When those connections are destroyed, as in any divorce, synergies go and both sides lose badly.
Alex Salmond, Lesley Riddoch and others, in their airy dismissal of such consequences, fail to see the bigger picture and are guilty of tunnel vision.
In science it is called reductionism; its failings have long been recognised.
I am British and Scots and proud of both. The diminishing of my identity by potential separation represents in miniature what a Yes vote will do to all like me in the UK.
The antagonism and ill-will generated south of the Border by a Yes vote augurs badly for any post-vote negotiation and will most certainly damage any reasonable outcome.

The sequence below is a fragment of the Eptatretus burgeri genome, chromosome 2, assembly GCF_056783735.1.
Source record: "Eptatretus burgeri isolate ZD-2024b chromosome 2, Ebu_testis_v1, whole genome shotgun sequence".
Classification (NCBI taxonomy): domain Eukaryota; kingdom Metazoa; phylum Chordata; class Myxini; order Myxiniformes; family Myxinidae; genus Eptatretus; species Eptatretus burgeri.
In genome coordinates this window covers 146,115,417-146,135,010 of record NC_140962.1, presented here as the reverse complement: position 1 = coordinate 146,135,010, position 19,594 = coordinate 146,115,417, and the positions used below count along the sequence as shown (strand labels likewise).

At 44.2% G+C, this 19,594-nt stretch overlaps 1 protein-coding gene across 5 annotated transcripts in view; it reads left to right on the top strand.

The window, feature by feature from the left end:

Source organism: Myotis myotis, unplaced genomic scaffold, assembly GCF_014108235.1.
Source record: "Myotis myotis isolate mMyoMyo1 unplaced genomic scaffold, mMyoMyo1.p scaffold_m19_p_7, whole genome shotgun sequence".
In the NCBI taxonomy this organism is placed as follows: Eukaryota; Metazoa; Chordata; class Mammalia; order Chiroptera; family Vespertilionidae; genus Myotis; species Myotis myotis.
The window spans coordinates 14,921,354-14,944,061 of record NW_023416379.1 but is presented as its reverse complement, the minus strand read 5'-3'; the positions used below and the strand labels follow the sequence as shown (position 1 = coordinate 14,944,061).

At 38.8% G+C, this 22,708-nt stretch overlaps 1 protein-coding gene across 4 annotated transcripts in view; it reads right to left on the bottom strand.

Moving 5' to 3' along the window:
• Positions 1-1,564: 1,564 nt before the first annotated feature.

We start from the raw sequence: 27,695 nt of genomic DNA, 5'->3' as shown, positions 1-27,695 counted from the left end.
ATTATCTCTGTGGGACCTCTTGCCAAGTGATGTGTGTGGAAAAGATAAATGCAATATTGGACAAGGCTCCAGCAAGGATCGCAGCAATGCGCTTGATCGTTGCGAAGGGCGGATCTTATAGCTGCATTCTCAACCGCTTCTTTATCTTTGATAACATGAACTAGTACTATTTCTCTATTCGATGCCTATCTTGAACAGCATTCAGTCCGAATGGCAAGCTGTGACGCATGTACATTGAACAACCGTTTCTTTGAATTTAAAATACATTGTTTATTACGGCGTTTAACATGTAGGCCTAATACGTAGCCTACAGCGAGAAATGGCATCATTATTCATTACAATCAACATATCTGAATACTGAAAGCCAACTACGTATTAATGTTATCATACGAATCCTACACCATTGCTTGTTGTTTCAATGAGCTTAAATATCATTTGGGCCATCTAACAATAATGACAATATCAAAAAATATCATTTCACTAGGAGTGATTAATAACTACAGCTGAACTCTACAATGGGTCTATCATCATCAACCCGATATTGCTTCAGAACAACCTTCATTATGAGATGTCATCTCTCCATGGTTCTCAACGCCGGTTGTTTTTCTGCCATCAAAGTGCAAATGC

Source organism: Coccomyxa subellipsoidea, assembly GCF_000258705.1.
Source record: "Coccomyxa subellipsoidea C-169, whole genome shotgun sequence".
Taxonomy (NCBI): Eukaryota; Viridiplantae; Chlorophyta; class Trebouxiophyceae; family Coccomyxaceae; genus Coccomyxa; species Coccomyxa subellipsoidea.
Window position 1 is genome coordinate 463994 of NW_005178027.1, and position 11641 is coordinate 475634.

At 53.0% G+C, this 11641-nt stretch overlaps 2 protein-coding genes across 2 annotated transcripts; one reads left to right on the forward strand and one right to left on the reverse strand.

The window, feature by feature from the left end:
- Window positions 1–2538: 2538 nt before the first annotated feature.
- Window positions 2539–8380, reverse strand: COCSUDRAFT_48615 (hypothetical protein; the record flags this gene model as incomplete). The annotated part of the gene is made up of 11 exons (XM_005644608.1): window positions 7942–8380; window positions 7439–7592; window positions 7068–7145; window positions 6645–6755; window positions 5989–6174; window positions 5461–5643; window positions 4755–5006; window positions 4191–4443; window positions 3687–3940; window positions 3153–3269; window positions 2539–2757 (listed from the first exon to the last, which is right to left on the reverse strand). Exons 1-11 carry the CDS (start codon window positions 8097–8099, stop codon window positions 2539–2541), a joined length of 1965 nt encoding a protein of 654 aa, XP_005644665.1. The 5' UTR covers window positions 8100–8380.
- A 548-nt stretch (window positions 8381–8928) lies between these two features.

Scotland has not suffered worse than the North-east, North-west, Midlands of England, Wales or Northern Ireland. All could equally complain.
It is distance from the centre of power that generates such feelings and those in the north Highlands will express that about Edinburgh.
There needs to be changes in UK governance.
My preference is a form of devo-max that leaves intact currency, absence of borders, EU membership, research funding, pensions and all the other concerns that rightfully have come to the fore.
An irreversible Yes vote is a step too far, a blank cheque we are asked to sign with the unrecognised deficit to be filled in later; we deserve better than independence offers.
A No vote is flexible, and does not negate the possibility of saying Yes in the future f necessary. Wilful system destruction is neither creative nor a recipe for a nation at peace with itself.
(Prof) Tony Trewavas FRS